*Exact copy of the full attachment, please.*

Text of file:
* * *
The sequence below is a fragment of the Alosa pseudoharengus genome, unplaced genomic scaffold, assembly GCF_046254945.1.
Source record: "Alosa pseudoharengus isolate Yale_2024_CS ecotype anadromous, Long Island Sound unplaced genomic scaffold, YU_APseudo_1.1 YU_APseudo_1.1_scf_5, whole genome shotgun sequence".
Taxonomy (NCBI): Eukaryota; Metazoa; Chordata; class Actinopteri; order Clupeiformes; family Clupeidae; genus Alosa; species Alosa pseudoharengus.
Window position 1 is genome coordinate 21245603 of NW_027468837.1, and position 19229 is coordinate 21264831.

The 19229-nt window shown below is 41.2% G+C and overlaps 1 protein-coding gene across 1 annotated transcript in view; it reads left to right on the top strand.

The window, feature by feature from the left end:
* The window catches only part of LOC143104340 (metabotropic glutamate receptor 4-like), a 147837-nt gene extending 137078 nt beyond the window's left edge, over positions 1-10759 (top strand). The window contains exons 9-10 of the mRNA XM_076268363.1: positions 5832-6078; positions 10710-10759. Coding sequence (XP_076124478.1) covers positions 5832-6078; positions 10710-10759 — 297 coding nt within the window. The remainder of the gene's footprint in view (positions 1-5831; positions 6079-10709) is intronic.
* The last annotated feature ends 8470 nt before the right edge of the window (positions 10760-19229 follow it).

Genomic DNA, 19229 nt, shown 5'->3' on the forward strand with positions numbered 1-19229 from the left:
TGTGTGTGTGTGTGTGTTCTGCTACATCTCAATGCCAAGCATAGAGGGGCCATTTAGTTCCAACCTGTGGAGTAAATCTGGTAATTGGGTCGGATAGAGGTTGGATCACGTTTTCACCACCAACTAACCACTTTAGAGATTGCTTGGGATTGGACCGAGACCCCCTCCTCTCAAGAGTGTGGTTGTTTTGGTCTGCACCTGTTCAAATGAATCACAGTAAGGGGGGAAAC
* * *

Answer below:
The sequence below is a fragment of the Alosa pseudoharengus genome, unplaced genomic scaffold, assembly GCF_046254945.1.
Source record: "Alosa pseudoharengus isolate Yale_2024_CS ecotype anadromous, Long Island Sound unplaced genomic scaffold, YU_APseudo_1.1 YU_APseudo_1.1_scf_5, whole genome shotgun sequence".
Taxonomy (NCBI): Eukaryota; Metazoa; Chordata; class Actinopteri; order Clupeiformes; family Clupeidae; genus Alosa; species Alosa pseudoharengus.
Window position 1 is genome coordinate 21245603 of NW_027468837.1, and position 19229 is coordinate 21264831.

The 19229-nt window shown below is 41.2% G+C and overlaps 1 protein-coding gene across 1 annotated transcript in view; it reads left to right on the top strand.

The window, feature by feature from the left end:
* The window catches only part of LOC143104340 (metabotropic glutamate receptor 4-like), a 147837-nt gene extending 137078 nt beyond the window's left edge, over positions 1-10759 (top strand). The window contains exons 9-10 of the mRNA XM_076268363.1: positions 5832-6078; positions 10710-10759. Coding sequence (XP_076124478.1) covers positions 5832-6078; positions 10710-10759 — 297 coding nt within the window. The remainder of the gene's footprint in view (positions 1-5831; positions 6079-10709) is intronic.
* The last annotated feature ends 8470 nt before the right edge of the window (positions 10760-19229 follow it).

Genomic DNA, 19229 nt, shown 5'->3' on the forward strand with positions numbered 1-19229 from the left:
TGTGTGTGTGTGTGTGTTCTGCTACATCTCAATGCCAAGCATAGAGGGGCCATTTAGTTCCAACCTGTGGAGTAAATCTGGTAATTGGGTCGGATAGAGGTTGGATCACGTTTTCACCACCAACTAACCACTTTAGAGATTGCTTGGGATTGGACCGAGACCCCCTCCTCTCAAGAGTGTGGTTGTTTTGGTCTGCACCTGTTCAAATGAATCACAGTAAGGGGGGAAAC